Tribute to Zimind staffer

THE Speaker of Britain’s Parliament Michael Martin has paid a glowing tribute to Zimbabwe Independent chief reporter Dumisani Muleya after he won the inaugural House of Commons Speaker Abbot award.

dana, Arial, Helvetica, sans-serif”>Speaking at a reception in the Speaker’s House in the Palace of Westminster to honour the 29-year-old journalist on Tuesday evening, Martin described Muleya as courageous for exposing corruption, election rigging and writing about the plight of Zimbabwe’s farm workers.

Martin also drew parallels between Zimbabwe’s struggle for freedom and the breakthrough in South Africa.

“One day we hope Zimbabwe will have its freedom like the cousins you have in South Africa. And when that freedom is won, people will make the observation that you were at the forefront of the struggle for democracy, justice and peace in your country.”

He added: “Parliamentary democracy to us here in Britain is something we have from the day we are born to the day we die. When you fight for parliamentary democracy in your homeland, you are put in jail and you are beaten.”

Speaker Martin compared Muleya’s fight for the rights of ordinary Zimbabweans to that of assassinated Archbishop Romero of El Salvador and Irish journalist Veronica Guerin who was shot by drug lords.

“We thought this should go to a journalist somewhere in the world who had struggled to fight for democracy and freedom at personal risk to themselves.”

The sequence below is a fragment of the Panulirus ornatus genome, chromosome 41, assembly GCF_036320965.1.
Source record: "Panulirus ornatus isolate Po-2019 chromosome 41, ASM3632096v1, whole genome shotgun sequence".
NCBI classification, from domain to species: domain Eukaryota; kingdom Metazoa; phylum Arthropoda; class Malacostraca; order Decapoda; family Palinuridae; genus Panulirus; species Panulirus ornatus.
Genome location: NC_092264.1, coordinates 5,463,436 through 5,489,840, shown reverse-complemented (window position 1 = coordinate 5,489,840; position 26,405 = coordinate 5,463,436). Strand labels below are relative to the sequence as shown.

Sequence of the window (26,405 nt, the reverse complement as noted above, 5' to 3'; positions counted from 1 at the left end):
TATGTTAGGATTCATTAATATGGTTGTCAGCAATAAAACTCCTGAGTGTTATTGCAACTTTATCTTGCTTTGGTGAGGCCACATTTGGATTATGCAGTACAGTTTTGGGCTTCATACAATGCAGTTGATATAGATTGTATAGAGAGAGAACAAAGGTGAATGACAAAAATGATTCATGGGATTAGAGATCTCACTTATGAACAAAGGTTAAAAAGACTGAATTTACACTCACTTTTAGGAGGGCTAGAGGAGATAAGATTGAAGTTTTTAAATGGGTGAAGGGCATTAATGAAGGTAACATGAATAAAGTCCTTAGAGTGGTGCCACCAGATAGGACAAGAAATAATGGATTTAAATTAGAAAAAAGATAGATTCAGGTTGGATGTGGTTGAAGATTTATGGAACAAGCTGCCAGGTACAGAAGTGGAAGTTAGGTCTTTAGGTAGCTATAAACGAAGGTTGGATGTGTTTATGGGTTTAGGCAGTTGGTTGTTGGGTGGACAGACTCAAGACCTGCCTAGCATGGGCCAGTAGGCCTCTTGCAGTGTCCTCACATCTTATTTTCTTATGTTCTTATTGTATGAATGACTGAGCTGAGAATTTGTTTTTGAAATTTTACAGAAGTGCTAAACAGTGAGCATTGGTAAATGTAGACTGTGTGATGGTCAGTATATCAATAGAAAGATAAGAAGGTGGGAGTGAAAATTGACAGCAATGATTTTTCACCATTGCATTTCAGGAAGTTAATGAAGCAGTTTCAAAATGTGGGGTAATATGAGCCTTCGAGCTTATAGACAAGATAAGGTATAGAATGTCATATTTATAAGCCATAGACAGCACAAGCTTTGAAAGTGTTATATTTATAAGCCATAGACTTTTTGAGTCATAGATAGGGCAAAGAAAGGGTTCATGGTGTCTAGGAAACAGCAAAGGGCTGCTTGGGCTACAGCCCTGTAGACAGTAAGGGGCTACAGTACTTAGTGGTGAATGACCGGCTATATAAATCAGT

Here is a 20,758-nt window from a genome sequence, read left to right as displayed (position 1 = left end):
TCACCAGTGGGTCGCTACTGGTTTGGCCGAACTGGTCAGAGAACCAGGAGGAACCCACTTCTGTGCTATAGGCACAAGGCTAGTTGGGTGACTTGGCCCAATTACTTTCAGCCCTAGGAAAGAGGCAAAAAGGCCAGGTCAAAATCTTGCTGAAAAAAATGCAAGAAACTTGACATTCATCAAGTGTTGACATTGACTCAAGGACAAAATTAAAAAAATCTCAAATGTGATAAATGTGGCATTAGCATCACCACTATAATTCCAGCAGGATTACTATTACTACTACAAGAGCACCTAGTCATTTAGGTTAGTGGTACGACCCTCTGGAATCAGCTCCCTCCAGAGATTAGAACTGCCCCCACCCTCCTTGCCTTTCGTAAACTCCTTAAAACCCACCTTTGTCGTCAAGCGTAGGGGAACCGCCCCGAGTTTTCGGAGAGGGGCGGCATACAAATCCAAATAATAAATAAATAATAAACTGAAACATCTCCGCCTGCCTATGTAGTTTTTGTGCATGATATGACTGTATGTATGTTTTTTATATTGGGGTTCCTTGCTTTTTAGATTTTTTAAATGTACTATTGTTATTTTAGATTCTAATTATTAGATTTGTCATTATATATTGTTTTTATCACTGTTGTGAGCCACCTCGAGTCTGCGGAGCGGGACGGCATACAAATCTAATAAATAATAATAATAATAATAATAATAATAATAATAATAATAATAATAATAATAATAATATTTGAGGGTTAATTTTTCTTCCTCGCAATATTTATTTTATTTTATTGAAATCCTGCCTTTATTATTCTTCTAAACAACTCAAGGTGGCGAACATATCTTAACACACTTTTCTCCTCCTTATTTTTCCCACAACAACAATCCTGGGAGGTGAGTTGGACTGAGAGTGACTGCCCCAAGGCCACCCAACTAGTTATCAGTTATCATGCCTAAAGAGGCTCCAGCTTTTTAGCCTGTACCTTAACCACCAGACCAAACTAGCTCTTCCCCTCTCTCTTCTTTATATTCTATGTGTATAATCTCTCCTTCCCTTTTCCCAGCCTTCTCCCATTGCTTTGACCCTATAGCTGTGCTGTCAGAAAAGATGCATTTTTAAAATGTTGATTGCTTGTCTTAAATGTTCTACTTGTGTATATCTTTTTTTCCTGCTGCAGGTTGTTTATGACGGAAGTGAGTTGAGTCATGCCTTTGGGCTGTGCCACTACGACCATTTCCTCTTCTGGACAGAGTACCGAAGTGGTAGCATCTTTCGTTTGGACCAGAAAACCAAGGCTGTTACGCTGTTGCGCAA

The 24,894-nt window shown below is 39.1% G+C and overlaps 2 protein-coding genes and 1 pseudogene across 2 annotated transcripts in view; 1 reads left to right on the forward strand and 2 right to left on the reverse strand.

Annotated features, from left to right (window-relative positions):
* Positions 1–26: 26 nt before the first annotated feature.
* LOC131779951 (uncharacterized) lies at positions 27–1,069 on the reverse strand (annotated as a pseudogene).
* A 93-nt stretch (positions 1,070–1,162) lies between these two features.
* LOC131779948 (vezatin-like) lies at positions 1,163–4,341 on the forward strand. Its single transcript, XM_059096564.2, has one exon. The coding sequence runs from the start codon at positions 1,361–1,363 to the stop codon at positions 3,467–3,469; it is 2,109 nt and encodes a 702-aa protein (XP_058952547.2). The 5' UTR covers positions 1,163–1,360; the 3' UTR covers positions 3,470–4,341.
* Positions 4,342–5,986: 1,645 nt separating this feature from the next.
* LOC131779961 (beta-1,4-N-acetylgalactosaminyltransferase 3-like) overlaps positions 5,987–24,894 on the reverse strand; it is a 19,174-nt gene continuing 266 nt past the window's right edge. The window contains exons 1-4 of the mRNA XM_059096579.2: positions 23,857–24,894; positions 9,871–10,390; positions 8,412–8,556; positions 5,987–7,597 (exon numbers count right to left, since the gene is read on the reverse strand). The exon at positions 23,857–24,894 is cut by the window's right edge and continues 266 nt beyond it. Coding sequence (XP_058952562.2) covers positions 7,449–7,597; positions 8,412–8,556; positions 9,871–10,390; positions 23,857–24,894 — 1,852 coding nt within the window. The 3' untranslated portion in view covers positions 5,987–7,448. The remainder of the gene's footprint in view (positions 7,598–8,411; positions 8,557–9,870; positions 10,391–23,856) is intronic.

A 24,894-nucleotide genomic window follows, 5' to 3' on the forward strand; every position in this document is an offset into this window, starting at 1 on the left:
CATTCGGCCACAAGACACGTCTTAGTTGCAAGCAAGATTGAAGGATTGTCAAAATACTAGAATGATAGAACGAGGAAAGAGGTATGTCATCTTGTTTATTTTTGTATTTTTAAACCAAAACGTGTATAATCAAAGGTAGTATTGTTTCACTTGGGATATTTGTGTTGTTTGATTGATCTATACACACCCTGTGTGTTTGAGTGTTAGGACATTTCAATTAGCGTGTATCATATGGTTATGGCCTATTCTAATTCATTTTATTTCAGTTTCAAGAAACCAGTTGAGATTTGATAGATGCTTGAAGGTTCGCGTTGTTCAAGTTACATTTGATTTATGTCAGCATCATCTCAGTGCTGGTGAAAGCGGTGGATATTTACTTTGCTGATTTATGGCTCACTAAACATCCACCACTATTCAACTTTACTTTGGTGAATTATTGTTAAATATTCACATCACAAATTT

Muleya, who has been imprisoned and threatened by President Robert Mugabe’s regime dedicated the award to his colleagues at the Independent whom he said were brave in the face of a repressive government.

“Zimbabwe is a country deeply in crisis at the moment and that crisis is touching all facets of life in the country. The media is in the firing line as a result,” Muleya said.

“Journalists are being arrested and presented with malicious charges. They are also being harassed all the time.”

The award was inaugurated to mark the bi-centenary of the admission of the press to the House of Commons chamber and is named after the Speaker who first allowed the press access to Commons proceedings.

It is given to a journalist who is considered to have made the greatest contribution internationally to the protection, promotion and perpetuation of parliamentary democracy. –